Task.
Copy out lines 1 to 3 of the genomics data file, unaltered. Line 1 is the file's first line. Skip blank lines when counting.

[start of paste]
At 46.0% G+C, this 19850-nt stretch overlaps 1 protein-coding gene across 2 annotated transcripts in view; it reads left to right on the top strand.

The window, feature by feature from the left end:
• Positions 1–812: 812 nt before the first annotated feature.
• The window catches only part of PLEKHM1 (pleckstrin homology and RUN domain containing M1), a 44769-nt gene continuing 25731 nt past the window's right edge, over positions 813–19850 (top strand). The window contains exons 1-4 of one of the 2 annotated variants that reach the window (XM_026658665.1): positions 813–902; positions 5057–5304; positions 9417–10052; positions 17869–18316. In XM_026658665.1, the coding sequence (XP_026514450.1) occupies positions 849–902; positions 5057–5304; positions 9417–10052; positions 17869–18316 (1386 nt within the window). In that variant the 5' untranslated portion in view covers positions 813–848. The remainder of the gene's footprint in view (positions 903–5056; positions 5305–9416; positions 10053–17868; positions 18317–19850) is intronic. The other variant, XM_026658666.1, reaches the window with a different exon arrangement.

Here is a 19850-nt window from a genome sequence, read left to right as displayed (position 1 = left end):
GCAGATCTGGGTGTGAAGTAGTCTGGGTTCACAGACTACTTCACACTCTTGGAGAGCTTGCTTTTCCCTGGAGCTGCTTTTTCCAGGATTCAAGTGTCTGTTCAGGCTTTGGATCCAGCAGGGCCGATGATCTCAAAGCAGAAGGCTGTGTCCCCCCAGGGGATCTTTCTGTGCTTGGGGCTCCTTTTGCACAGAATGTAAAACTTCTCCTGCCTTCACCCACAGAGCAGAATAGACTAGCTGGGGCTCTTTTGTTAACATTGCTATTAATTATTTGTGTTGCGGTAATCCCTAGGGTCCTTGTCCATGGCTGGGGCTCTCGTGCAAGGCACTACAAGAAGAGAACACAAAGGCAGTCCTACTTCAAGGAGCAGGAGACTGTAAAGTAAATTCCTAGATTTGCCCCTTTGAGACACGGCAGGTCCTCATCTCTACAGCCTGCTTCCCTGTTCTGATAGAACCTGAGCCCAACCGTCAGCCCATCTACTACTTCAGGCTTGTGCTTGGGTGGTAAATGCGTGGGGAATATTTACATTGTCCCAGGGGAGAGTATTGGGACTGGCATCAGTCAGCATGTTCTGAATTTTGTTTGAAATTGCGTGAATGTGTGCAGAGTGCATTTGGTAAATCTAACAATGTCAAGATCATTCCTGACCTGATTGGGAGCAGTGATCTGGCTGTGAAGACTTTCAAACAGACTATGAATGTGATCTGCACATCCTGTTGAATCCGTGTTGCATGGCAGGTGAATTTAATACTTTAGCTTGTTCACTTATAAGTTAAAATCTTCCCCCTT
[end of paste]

At 46.0% G+C, this 19850-nt stretch overlaps 1 protein-coding gene across 2 annotated transcripts in view; it reads left to right on the top strand.

The window, feature by feature from the left end:
• Positions 1–812: 812 nt before the first annotated feature.